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1 January 2006 Homozygous Inactivation of Sox9 Causes Complete XY Sex Reversal in Mice
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Abstract

In the presence of the Y-chromosomal gene Sry, the bipotential mouse gonads develop as testes rather than as ovaries. The autosomal gene Sox9, a likely and possibly direct Sry target, can induce testis development in the absence of Sry. Sox9 is thus sufficient but not necessarily essential for testis induction. Mutational inactivation of one allele of SOX9/Sox9 causes sex reversal in humans but not in mice. Because Sox9–/– embryos die around Embryonic Day 11.5 (E11.5) at the onset of testicular morphogenesis, differentiation of the mutant XY gonad can be analyzed only ex vivo in organ culture. We have therefore conditionally inactivated both Sox9 alleles in the gonadal anlagen using the CRE/loxP recombination system, whereby CRE recombinase is under control of the cytokeratin 19 promoter. Analysis of resulting Sox9–/– XY gonads up to E15.5 reveals immediate, complete sex reversal, as shown by expression of the early ovary-specific markers Wnt4 and Foxl2 and by lack of testis cord and Leydig cell formation. Sry expression in mutant XY gonads indicates that downregulation of Wnt4 and Foxl2 is dependent on Sox9 rather than on Sry. Our results provide in vivo proof that, in contrast to the situation in humans, complete XY sex reversal in mice requires inactivation of both Sox9 alleles and that Sox9 is essential for testogenesis in mice.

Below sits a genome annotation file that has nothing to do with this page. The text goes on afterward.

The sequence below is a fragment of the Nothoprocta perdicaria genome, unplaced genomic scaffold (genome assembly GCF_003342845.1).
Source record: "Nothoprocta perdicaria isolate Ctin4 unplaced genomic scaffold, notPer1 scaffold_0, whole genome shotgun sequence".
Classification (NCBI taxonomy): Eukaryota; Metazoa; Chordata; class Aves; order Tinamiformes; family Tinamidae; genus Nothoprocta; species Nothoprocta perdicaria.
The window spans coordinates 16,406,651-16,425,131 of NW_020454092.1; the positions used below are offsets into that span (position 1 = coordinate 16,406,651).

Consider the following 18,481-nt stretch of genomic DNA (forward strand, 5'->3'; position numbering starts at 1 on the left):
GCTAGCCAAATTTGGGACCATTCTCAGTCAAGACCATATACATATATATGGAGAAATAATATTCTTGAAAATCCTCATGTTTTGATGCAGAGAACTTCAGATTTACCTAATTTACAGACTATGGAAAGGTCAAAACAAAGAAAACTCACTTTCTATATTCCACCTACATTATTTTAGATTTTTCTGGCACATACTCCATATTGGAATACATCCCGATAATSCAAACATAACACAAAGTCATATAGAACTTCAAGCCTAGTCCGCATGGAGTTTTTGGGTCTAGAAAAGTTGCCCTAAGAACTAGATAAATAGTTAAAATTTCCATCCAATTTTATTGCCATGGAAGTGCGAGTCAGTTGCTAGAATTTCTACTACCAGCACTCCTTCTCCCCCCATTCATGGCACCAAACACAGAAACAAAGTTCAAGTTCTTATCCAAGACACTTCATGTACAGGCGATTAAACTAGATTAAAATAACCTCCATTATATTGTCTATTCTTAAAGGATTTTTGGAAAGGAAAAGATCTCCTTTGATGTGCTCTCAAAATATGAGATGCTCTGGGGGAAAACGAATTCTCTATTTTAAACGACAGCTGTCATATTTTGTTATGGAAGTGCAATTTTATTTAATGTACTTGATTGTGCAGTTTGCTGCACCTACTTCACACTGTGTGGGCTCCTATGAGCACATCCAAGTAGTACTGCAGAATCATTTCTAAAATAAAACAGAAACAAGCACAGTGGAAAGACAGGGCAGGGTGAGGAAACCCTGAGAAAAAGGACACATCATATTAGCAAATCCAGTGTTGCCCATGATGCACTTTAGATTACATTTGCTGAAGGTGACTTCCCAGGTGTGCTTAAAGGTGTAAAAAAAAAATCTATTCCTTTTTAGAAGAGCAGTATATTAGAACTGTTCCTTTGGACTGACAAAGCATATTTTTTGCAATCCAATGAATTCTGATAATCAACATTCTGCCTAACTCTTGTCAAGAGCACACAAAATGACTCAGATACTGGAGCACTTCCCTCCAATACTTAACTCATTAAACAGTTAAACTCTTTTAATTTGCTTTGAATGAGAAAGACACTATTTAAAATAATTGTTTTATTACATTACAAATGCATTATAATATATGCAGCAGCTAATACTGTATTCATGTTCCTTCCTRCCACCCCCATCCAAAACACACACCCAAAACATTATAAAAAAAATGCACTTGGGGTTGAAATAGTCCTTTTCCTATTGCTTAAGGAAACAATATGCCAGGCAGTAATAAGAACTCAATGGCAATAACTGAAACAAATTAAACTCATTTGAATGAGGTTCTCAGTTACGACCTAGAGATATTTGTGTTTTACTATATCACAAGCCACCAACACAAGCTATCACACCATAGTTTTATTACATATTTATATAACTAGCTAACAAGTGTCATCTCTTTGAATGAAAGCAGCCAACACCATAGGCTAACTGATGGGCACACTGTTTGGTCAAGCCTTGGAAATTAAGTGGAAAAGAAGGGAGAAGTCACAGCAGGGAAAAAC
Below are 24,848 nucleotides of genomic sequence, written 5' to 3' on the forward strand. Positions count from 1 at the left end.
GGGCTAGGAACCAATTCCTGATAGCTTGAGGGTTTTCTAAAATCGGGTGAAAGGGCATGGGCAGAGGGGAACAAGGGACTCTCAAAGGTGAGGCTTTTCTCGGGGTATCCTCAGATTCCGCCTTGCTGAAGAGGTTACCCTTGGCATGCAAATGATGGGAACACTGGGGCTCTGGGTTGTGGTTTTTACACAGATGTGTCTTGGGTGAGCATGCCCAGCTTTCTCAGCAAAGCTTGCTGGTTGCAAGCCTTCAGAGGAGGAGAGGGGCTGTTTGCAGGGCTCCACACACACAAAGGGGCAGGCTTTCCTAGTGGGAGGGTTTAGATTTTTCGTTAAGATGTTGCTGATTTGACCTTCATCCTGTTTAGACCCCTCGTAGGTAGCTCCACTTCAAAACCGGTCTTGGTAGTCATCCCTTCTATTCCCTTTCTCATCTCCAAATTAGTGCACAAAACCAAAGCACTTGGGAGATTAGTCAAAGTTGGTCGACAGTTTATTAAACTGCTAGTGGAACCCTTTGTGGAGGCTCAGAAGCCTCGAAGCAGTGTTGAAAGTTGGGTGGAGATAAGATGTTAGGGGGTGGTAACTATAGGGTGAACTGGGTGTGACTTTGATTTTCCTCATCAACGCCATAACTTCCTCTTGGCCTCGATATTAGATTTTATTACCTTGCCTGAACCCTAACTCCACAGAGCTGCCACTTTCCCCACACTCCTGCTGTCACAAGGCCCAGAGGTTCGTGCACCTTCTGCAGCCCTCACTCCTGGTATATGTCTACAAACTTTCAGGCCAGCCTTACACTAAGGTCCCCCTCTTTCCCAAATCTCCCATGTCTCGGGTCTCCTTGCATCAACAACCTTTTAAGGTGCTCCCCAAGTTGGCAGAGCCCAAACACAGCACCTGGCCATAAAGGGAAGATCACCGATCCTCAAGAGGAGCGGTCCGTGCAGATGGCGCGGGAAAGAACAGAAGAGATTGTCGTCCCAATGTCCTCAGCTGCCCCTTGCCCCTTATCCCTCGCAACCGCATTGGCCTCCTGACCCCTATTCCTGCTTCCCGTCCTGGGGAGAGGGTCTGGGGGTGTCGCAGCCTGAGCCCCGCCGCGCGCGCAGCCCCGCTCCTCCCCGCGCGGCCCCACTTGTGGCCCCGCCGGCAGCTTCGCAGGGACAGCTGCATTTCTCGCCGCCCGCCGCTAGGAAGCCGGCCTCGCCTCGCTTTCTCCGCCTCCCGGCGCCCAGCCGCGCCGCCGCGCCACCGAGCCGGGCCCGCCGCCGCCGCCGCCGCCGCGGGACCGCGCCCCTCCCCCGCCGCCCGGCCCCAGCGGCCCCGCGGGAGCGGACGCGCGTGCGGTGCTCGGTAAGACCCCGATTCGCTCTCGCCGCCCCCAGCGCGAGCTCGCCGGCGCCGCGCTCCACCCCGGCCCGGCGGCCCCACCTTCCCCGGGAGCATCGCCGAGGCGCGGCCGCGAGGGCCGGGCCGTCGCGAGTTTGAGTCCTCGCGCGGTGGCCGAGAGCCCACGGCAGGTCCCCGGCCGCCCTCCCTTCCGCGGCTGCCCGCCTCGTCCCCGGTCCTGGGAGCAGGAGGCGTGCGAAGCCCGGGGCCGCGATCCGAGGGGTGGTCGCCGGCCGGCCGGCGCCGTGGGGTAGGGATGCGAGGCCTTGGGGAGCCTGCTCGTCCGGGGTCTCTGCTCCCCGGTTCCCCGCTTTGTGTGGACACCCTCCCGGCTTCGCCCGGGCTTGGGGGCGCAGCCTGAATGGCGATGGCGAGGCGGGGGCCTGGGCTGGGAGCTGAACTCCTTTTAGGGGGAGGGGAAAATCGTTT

Francisco Barrionuevo, Stefan Bagheri-Fam, Jürgen Klattig, Ralf Kist, Makoto M. Taketo, Christoph Englert, and Gerd Scherer "Homozygous Inactivation of Sox9 Causes Complete XY Sex Reversal in Mice," Biology of Reproduction 74(1), 195-201, (1 January 2006). https://doi.org/10.1095/biolreprod.105.045930
Received: 22 July 2005; Accepted: 1 September 2005; Published: 1 January 2006
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